They live beneath old fly-blown tents in the car-park of the Mustafa mosque and their canvas-roofed kitchen stands next to a pool of raw sewage, but the refugees from Fallujah will not return home.
First, because many have no homes to go to; second, because they are – with the encouragement of local clerics – listing a series of demands that include the withdrawal of all American soldiers from the city, the maintenance of security by Fallujans themselves, massive compensation payments and the return of money and valuables which those who have just visited Fallujah say were stolen by American troops.
And they are very definitely not going to vote in the 30 January elections. Squatting on the floor of his concrete-walled office in his black robes to eat a lunch of chicken and rice, Sheikh Hussein – he pleads with me not to print his family name – insists that his people are not against elections.
“We are not rejecting this election for the sake of it,” he says. “We are rejecting it because it is the ‘tent’ of the occupation. It is the vehicle for the Americans to ensure that [interim President Iyad] Allawi gets back in. And we are still under occupation.”
A bearded and bespectacled academic is sitting beside the sheikh, Dr Abdul-Kader of the department of Islamic Science at Baghdad University, who gravely reminds me of the civilian dead of Fallujah. “There were hundreds,” he says. “We found bodies in homes and graves in the gardens of homes.”
The sheikh’s closest relatives live in Fallujah; his own Sunni mosque lies at the centre of the camp in Baghdad where 925 of Fallujah’s 200,000 refugees are living. But he says he has travelled twice to his family’s homes and tells a disturbing story of what he found. “The first time I visited after the Americans occupied the city, our main house was standing. It had survived. All the things inside, beds, furniture, rugs, were safe. But when I went back a week later, it had been destroyed. Many other houses were in the same state.
“They survived the American-resistance battles intact but were then destroyed afterwards. Why? People there told me they saw movie cameras and that the Americans fired shells into the empty houses and that they were making some kind of film.”
Tales of American theft in Iraqi cities are not new. Amnesty International has listed numerous incidents in which US troops took money from homes or from the clothes of arrested men. The US authorities acknowledged one case of large-scale pilfering by a young American officer south of Baghdad in 2003 but said that he had been moved out of Iraq and would be “too difficult” to trace.
The stories of looting in Fallujah are only adding to the refugees’ sense of grievance. And to the over-enthusiastic demands for compensation. “We will settle for $5bn (£2.7bn) to $10bn,” Sheikh Hussein says. “This is for the destruction in Fallujah, the shedding of blood and the killing of innocents; history will write of this. The Americans started off by killing native Americans and still they kill people they look down on.” Everyone in the room, including a student of computer sciences from Fallujah who has so far listened in total silence, vigorously nod their heads.
“One day,” the sheikh continues, “I was stopped and taken to an American base and questioned by the CIA, and they said, ‘You are a religious man and we want advice’. I said, ‘What I want to tell you is not to enter the cities because the people are waiting for a chance to attack you. They will make you suffer in different ways. Pull out your troops to the deserts, far away from the gunfire of the resistance, though that stretches a long way’. But they were very, very stupid. They didn’t take the chance to go out. They stayed to force us to have elections so they could get out and leave their agents in power. I say this; the American troops will retreat suddenly, or they will find themselves prisoners inside the trap of Iraq.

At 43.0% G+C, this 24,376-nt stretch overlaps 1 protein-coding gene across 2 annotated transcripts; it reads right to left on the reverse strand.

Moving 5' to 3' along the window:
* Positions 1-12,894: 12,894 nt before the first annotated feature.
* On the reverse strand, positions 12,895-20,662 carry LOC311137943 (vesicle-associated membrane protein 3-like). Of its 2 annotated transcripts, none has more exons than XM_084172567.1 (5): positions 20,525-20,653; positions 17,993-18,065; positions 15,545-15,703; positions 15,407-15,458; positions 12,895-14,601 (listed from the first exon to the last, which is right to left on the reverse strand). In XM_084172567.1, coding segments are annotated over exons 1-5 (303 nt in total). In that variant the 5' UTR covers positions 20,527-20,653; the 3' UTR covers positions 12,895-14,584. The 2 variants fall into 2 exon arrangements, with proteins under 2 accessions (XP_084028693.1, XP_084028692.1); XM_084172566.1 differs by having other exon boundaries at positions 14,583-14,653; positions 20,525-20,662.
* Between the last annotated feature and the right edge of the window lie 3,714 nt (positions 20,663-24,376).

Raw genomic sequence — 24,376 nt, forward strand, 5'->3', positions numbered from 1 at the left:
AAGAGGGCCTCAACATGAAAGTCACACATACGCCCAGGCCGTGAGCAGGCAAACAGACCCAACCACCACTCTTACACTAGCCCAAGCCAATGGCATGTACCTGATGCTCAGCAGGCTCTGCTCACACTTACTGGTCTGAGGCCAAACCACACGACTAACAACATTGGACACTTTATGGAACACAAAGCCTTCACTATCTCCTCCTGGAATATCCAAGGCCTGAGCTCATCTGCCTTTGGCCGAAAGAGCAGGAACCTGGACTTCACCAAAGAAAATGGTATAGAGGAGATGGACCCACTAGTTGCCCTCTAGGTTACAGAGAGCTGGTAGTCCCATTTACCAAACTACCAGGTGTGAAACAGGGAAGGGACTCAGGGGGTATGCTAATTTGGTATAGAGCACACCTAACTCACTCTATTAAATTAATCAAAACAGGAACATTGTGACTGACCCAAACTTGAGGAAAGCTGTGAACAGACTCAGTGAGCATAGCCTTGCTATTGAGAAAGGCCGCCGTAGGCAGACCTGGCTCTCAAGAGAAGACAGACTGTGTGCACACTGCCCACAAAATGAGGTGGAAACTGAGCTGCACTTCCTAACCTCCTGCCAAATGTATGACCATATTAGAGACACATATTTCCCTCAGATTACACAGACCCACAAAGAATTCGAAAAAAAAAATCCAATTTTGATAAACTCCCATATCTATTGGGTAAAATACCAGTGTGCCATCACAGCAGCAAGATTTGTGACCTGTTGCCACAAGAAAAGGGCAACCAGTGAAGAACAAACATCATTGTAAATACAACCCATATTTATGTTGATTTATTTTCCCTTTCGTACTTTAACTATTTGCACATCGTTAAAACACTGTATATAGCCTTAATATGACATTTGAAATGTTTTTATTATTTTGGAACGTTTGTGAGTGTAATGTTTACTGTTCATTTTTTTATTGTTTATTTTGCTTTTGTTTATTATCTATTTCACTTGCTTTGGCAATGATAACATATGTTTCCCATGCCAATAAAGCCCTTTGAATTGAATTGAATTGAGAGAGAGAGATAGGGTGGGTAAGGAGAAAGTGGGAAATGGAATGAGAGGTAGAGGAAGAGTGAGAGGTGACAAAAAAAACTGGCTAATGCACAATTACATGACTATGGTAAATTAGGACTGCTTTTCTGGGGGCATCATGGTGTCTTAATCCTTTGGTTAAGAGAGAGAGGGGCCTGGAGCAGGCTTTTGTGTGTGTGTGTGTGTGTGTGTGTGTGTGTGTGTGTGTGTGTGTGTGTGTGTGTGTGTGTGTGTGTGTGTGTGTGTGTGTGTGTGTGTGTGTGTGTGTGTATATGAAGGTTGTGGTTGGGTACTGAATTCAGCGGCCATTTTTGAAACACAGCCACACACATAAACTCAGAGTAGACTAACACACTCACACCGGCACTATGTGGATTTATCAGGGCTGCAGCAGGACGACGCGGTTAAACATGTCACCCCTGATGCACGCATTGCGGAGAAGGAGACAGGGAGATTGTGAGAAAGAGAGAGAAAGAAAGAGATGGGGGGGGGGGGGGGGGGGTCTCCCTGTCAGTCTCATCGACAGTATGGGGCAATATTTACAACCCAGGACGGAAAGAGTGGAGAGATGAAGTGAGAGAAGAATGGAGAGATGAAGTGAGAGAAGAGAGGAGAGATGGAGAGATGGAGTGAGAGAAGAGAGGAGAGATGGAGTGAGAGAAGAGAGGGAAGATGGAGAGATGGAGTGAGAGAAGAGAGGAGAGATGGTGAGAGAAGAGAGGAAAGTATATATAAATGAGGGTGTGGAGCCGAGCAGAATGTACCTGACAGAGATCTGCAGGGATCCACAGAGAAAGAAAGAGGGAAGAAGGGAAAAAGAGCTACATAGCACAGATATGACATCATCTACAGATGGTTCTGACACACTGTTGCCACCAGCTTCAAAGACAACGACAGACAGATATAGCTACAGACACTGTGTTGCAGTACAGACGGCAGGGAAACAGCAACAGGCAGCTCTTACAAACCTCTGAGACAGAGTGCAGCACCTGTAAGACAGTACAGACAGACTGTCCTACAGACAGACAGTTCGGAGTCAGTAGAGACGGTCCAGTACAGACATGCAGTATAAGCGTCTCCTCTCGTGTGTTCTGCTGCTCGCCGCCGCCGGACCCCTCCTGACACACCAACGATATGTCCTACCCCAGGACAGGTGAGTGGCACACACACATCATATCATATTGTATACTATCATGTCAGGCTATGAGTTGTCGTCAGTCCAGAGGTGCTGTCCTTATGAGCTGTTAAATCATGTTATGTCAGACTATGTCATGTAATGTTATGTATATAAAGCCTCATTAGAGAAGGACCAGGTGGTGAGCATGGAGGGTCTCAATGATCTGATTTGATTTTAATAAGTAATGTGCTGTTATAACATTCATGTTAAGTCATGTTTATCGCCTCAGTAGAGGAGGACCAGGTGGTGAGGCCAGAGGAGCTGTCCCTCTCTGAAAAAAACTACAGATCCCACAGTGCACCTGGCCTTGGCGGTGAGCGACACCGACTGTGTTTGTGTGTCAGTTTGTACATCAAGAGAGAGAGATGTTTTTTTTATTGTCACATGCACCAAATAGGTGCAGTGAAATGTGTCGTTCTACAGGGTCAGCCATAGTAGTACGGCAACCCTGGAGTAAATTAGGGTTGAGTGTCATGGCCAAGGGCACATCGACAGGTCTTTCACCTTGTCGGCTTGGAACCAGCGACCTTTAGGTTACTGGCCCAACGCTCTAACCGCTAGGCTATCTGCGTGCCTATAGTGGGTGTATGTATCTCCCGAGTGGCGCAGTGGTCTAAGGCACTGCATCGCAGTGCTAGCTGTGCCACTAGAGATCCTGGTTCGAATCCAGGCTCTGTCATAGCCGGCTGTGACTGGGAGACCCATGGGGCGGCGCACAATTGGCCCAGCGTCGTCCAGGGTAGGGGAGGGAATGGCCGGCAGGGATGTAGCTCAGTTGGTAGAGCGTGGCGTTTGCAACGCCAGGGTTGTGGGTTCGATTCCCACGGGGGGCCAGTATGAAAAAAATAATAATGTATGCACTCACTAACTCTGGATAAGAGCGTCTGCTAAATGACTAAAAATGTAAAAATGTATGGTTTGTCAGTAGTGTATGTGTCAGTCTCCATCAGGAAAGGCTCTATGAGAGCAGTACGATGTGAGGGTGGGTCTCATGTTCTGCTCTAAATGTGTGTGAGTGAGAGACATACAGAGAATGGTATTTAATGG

“You know, you Westerners laugh at us Easterners, especially when we say, ‘If Allah wills’. But the Prophet – peace be upon him – once said that the Iraqis would be scourged, that they would not receive a single dirham or a grain of rice in the hand, and this happened in the economic embargo of the 1990s.
“Then America came here after 9 April, 2003, with all its power and soldiers, so proud of getting rid of Saddam Hussein. But now the morale of these soldiers is rotting each day. They have psychological problems. My advice to them is to leave. They have a choice to make: they must leave or they will be forced out.”
Fighting continues each night in Fallujah despite American claims of victory and to be “breaking the back” of the insurgency. As the sheikh puts it, not without some humour: “The Americans move in the streets during the day from 6am to 6pm but they do not move when the muqawama (resistance) imposes its own curfew on them between 6pm and 6am.”
Outside in the windy car-park, the tents flap and the refugees queue to take soup from a 4ft-deep cauldron of yellow, scummy soup. Bags of dates have broken open and spilled on to the concrete.
It is Fallujah in miniature. Twenty teachers from the city are now running a camp school for 120 children. Doctors see patients in the sheikh’s private home. A great-grandfather in the camp says he cannot go back to his city while the Americans are there. And when I ask him if he will vote, he laughs at me. “The Americans must leave Fallujah unconditionally,” the sheikh says. “They have done too much harm there to be accepted.”
I suggest that Fallujah’s troubles started the day the 82nd Airborne killed 18 protesters outside a local school just after the fall of Baghdad in 2003. Dr Abdul-Kader admonishes me. “It started even before that,” he says. “Fallujah people suffered under Saddam and they liberated their own city. They did not do so to live under occupation.”